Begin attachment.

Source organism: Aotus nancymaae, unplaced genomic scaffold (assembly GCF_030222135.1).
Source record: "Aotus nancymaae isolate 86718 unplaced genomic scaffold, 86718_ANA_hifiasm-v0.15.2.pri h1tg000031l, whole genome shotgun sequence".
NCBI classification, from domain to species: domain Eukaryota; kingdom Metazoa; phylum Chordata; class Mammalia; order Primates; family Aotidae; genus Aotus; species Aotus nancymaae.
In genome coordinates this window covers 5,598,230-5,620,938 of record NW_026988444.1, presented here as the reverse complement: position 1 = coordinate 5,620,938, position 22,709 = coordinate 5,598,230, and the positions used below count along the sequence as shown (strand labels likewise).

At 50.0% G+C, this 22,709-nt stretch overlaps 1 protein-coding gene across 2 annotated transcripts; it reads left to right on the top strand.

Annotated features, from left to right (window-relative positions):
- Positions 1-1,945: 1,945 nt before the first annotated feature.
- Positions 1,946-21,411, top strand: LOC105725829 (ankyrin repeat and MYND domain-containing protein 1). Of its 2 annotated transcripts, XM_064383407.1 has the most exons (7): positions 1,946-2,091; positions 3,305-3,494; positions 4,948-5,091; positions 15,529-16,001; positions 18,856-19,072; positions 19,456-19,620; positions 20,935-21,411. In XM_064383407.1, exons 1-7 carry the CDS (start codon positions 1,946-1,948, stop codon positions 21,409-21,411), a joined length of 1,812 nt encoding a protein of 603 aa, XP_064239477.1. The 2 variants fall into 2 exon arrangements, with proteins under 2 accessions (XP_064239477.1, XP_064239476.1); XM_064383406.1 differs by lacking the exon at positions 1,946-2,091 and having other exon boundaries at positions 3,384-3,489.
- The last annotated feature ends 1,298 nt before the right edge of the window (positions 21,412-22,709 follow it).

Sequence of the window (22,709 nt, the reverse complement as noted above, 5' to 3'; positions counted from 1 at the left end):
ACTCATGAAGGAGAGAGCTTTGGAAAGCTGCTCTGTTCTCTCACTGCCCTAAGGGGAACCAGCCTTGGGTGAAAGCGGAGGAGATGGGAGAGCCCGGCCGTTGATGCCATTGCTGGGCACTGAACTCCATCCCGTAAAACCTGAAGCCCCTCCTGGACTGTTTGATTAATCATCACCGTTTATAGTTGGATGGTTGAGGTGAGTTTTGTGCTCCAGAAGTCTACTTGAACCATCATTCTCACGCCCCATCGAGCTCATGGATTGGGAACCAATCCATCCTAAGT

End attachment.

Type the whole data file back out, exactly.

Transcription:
Source organism: Aotus nancymaae, unplaced genomic scaffold (assembly GCF_030222135.1).
Source record: "Aotus nancymaae isolate 86718 unplaced genomic scaffold, 86718_ANA_hifiasm-v0.15.2.pri h1tg000031l, whole genome shotgun sequence".
NCBI classification, from domain to species: domain Eukaryota; kingdom Metazoa; phylum Chordata; class Mammalia; order Primates; family Aotidae; genus Aotus; species Aotus nancymaae.
In genome coordinates this window covers 5,598,230-5,620,938 of record NW_026988444.1, presented here as the reverse complement: position 1 = coordinate 5,620,938, position 22,709 = coordinate 5,598,230, and the positions used below count along the sequence as shown (strand labels likewise).

At 50.0% G+C, this 22,709-nt stretch overlaps 1 protein-coding gene across 2 annotated transcripts; it reads left to right on the top strand.

Annotated features, from left to right (window-relative positions):
- Positions 1-1,945: 1,945 nt before the first annotated feature.
- Positions 1,946-21,411, top strand: LOC105725829 (ankyrin repeat and MYND domain-containing protein 1). Of its 2 annotated transcripts, XM_064383407.1 has the most exons (7): positions 1,946-2,091; positions 3,305-3,494; positions 4,948-5,091; positions 15,529-16,001; positions 18,856-19,072; positions 19,456-19,620; positions 20,935-21,411. In XM_064383407.1, exons 1-7 carry the CDS (start codon positions 1,946-1,948, stop codon positions 21,409-21,411), a joined length of 1,812 nt encoding a protein of 603 aa, XP_064239477.1. The 2 variants fall into 2 exon arrangements, with proteins under 2 accessions (XP_064239477.1, XP_064239476.1); XM_064383406.1 differs by lacking the exon at positions 1,946-2,091 and having other exon boundaries at positions 3,384-3,489.
- The last annotated feature ends 1,298 nt before the right edge of the window (positions 21,412-22,709 follow it).

Sequence of the window (22,709 nt, the reverse complement as noted above, 5' to 3'; positions counted from 1 at the left end):
ACTCATGAAGGAGAGAGCTTTGGAAAGCTGCTCTGTTCTCTCACTGCCCTAAGGGGAACCAGCCTTGGGTGAAAGCGGAGGAGATGGGAGAGCCCGGCCGTTGATGCCATTGCTGGGCACTGAACTCCATCCCGTAAAACCTGAAGCCCCTCCTGGACTGTTTGATTAATCATCACCGTTTATAGTTGGATGGTTGAGGTGAGTTTTGTGCTCCAGAAGTCTACTTGAACCATCATTCTCACGCCCCATCGAGCTCATGGATTGGGAACCAATCCATCCTAAGT